9/11 TRIBUTE EXHIBIT TO FEATURE
THE LARGEST WORLD TRADE CENTER ARTIFACT IN TEXAS
The Fort Worth Museum of Science and History is proud to be the designated caretakers of N-101 from the World Trade Center's North Tower. The beam, a full-façade panel that once supported the three floors (101-103) located two stories above the center of the impact zone of the North Tower, is the largest artifact in Texas from the World Trade Center. The artifact will be the focus of 9/11 Tribute, a permanent exhibit that will be installed in the Museum's iconic Urban Lantern
Comprised of three steel columns, three stories high, bolted together, the artifact weighs approximately 8,000 pounds and measures 36 feet high by 6 feet wide by 3 feet thick. It is one of the few recovered pieces the National Institute of Standards and Technology (NIST) has been able to trace to its exact location within the tower. Officially known as WTC 1, Column 133, floors 100-103 NIST Steel # N-101, Impact Steel by the Port Authority of New York and New Jersey, it is now simply referred to as N-101.
“The Museum is deeply honored that we will be able to provide the community with a tribute site that pays homage to 9/11, the people who perished in the attacks and the brave men and women who served as first responders on that tragic day,” said Museum President Van A. Romans. “As a history museum, ours is an appropriate venue for such an important American artifact, and we are delighted to make it possible for our guests to have access to it.”
Construction on the 9/11 Tribute installation is planned for August / September 2013. The architect and project coordinator for the installation is Bennett, Benner & Pettit. The 9/11 Tribute exhibit will be free to the public.
Installation of the artifact in the Museum’s Urban Lantern will allow visitors to Fort Worth and the Museum of Science and History to view the artifact free of charge and on a very personal level. The exhibit will present the artifact in vertical orientation as it was positioned in the exterior structural frame of the North Tower immediately above the impact zone. Visitors will be provided close proximity viewing of the artifact allowing them to fully experience and emotionally connect with the magnitude of the attack and subsequent building collapse.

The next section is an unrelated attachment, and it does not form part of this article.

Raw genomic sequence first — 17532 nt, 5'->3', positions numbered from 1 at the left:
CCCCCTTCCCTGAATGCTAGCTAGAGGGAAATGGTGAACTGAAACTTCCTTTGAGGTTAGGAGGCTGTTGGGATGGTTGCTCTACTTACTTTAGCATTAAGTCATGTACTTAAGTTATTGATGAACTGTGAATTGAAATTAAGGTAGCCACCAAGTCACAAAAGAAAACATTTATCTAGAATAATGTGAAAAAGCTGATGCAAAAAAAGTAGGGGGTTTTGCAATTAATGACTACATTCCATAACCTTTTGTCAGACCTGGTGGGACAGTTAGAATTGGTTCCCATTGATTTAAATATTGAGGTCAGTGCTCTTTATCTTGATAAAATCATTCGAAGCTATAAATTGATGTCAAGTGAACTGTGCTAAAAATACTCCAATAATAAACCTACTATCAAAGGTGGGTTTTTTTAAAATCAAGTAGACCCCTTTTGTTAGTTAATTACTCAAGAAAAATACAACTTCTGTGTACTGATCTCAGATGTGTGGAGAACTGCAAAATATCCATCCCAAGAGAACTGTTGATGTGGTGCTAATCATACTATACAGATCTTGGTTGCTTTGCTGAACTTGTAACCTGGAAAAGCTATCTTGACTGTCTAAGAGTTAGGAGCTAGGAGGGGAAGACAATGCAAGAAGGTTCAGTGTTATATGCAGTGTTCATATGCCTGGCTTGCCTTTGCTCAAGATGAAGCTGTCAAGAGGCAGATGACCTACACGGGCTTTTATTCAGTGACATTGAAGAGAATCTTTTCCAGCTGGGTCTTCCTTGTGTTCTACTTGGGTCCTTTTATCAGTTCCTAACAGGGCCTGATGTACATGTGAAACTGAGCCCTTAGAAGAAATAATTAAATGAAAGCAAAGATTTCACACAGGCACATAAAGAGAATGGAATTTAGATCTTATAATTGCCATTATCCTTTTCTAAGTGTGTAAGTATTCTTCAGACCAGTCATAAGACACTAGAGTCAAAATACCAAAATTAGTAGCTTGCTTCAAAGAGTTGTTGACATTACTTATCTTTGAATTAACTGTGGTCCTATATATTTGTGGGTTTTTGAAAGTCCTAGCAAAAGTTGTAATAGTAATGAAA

We view this opportunity, in partnership with the City of Fort Worth, as a national responsibility and obligation to our public to educate, inform and advance the gravity of this event.
ABOUT THE WORLD TRADE CENTER ARTIFACT
WTC 1, Column 133, floors 100-103, NIST Steel #N-101, Impact Steel
(Name given by the Port Authority of New York and New Jersey)
At 8:46 a.m. EST on September 11, 2001, hijackers deliberately crashed American Airlines Flight 11, carrying 87 passengers and crew members, into floors 94-98 of the North Tower of the World Trade Center. Since that tragic day, pieces from the twin towers have been extracted, preserved and catalogued, to be distributed to cities around the country. The Fort Worth Museum of Science and History was bestowed the honor of being the caretaker of one of these historic artifacts.
In 2010, Fort Worth Museum of Science and History President Van A. Romans and former Fort Worth Mayor Mike Moncrief sent in a request to the Port Authority of New York and New Jersey to be selected to receive a piece of the fallen twin towers.
The artifact arrived at the Fort Worth Museum of Science and History in February 2011.
BNSF Logistics handled the delivery of the massive steel beam from New York City to Fort Worth free of charge to the Museum.
The artifact is comprised of a large 3-column, 3-story full-façade panel from floors 101, 102, and 103—just two floors above the center of impact. It is one of the few recovered pieces the National Institute of Standards and Technology (NIST) has been able to trace to its exact locations on the structure.
The artifact is a full-façade panel measuring 36 feet tall x 6 feet wide x 3 feet thick.
The artifact weighs approximately 8,000 pounds.
The steel is .5 inch thick.
70 other structural pieces from the site have been assigned to Texas, but the artifact given to the Fort Worth Museum of Science and History is the largest in Texas. The George W. Bush Library’s artifact is 22 feet tall by 6 feet wide.
Bennet, Benner & Pettit is the architectural designer for the Museum’s permanent outdoor tribute where the artifact will be installed.
The permanent exhibit will be located to the right of the Museum’s main entrance.